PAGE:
Alycia Lane today sued KYW-TV, claiming that the station exploited her, tore her down and defamed her on her way out the door.

Seeking unspecified damages, the former anchor alleges in a complaint filed in Philadelphia Common Pleas Court that KYW management "turned a blind eye" toward leaks of personal information about her and also engaged in a pattern of "deep-seated gender-discriminatory animus" toward her and other female employees.

Besides the station, popularly known as CBS3, station manager Michael Colleran and two defendants known only as John Doe and Jane Doe are named as defendants in the filing by Paul Rosen of Spector Gadon & Rosen.

Lane's erstwhile coanchor, Larry Mendte, is not listed as a defendant. The complaint alleges that Mendte was jealous of her "growing popularity and success" and resented her higher salary. It also claims that Mendte also demeaned Lane when he appeared on the Kidd Chris radio show, a former offering on WYSP (94.1), also a CBS station.

The suit also contends that a double-standard exists at KYW.

Three weeks after the FBI impounded Mendte's computer during an investigation of him for allegedly reading Lane's private e-mail, Mendte is still a station employee.

But two weeks after Lane was arrested in New York and accused of striking a police officer, she was fired. In the complaint, Lane alleges that she was let go even though management had conducted its own investigation that determined she was innocent. In February, felony charges were dropped and Lane and the New York authorities agreed to an adjournment in contemplation of dismissal, which will wipe her record clean in August if she stays out of trouble.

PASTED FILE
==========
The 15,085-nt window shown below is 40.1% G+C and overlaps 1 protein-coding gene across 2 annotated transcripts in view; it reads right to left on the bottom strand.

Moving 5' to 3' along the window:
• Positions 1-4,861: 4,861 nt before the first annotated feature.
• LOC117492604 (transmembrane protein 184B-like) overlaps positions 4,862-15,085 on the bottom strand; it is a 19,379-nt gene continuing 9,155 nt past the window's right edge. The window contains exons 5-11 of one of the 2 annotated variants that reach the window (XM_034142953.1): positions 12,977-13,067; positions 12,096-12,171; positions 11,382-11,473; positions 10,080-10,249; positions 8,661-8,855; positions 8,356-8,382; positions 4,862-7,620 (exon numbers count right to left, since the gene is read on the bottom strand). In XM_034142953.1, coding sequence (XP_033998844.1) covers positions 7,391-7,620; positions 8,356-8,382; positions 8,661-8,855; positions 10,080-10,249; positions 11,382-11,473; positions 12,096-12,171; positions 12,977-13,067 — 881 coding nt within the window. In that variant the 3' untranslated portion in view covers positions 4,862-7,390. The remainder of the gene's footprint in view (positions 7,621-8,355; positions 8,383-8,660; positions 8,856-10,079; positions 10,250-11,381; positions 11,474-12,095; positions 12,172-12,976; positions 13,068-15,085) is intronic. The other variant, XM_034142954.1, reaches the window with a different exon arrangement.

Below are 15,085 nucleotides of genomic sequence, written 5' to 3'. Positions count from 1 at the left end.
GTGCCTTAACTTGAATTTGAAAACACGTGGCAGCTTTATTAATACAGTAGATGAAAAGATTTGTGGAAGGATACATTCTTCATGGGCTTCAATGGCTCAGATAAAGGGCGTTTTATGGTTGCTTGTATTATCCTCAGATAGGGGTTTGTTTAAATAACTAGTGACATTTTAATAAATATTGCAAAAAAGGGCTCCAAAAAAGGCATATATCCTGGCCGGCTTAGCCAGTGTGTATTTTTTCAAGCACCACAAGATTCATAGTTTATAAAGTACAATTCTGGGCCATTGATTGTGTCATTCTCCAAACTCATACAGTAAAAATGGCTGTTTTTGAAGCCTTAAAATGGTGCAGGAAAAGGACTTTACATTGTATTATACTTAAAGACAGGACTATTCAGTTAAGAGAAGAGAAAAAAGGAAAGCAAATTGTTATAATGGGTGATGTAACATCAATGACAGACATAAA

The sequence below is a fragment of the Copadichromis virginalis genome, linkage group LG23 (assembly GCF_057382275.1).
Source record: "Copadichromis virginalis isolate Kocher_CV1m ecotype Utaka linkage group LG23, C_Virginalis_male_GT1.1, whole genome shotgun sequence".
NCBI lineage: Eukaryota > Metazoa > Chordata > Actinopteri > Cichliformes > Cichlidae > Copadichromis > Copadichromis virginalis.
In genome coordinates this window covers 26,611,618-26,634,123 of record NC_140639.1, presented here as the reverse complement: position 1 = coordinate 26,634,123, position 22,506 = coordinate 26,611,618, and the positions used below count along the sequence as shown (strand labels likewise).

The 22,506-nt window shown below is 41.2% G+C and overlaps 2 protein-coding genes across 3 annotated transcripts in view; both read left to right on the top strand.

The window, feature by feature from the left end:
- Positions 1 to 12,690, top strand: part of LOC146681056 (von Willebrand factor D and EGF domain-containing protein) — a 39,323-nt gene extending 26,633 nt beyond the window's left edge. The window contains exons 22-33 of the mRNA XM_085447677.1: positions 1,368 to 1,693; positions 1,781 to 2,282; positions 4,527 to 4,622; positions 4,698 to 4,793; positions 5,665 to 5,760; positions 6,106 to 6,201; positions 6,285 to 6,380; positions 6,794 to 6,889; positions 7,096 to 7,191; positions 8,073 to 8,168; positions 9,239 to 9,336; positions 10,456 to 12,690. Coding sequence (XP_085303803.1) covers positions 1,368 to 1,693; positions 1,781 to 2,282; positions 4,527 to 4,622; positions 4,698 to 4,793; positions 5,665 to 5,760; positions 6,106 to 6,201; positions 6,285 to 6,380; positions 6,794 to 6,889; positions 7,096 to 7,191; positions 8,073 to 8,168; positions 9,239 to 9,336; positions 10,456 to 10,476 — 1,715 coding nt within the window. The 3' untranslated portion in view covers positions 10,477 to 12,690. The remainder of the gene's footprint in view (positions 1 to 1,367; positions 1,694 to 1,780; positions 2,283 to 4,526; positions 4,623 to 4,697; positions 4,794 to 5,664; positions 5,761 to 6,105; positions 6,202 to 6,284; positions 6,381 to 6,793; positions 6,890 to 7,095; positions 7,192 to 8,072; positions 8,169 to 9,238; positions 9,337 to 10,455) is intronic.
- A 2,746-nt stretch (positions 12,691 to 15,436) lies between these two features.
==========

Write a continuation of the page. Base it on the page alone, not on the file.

Lane claims that in 2004, the station, in a bid to court more female viewers, sent her to Los Angeles to appear on the Dr. Phil show, which KYW also carried. She was encouraged to discuss "some of the previous failed relationships which, to that point, had not been public information." Lane says that she insisted that she review the tape and that "inappropriate personal segments would be deleted."

She begged the station not to air the interview, which turned weepy, she says in the suit. But the station heavily advertised it as a two-night special called "Demons of Divorce." She was instructed to appear again, she says.

Her personal life thereafter "became fodder for tabloid media coverage," the suit says, and she was "branded in the press as someone who sought to make herself the news rather than to merely report the news."

Mendte and Lane started on the 6 and 11 p.m. newscasts in September 2003.

A KYW spokeswoman said the station had not seen the complaint and had no further immediate comment.

Mendte's lawyer, Michael Schwartz, said he had not seen the lawsuit and therefore could not comment at this time. "We'll take a look at it and make a determination what, if any, response we would make," he said.